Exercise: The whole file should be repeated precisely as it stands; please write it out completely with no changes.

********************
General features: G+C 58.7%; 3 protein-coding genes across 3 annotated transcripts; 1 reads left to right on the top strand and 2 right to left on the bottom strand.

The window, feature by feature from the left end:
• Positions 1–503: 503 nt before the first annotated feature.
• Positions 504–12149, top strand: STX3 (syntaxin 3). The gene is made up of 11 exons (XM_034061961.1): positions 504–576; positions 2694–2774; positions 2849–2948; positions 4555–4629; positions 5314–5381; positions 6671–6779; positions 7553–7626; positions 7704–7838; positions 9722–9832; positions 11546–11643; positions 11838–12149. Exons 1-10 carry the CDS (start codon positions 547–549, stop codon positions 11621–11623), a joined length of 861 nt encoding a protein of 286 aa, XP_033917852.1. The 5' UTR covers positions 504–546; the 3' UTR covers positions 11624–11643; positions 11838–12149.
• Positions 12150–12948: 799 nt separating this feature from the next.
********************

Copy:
General features: G+C 58.7%; 3 protein-coding genes across 3 annotated transcripts; 1 reads left to right on the top strand and 2 right to left on the bottom strand.

The window, feature by feature from the left end:
• Positions 1–503: 503 nt before the first annotated feature.
• Positions 504–12149, top strand: STX3 (syntaxin 3). The gene is made up of 11 exons (XM_034061961.1): positions 504–576; positions 2694–2774; positions 2849–2948; positions 4555–4629; positions 5314–5381; positions 6671–6779; positions 7553–7626; positions 7704–7838; positions 9722–9832; positions 11546–11643; positions 11838–12149. Exons 1-10 carry the CDS (start codon positions 547–549, stop codon positions 11621–11623), a joined length of 861 nt encoding a protein of 286 aa, XP_033917852.1. The 5' UTR covers positions 504–546; the 3' UTR covers positions 11624–11643; positions 11838–12149.
• Positions 12150–12948: 799 nt separating this feature from the next.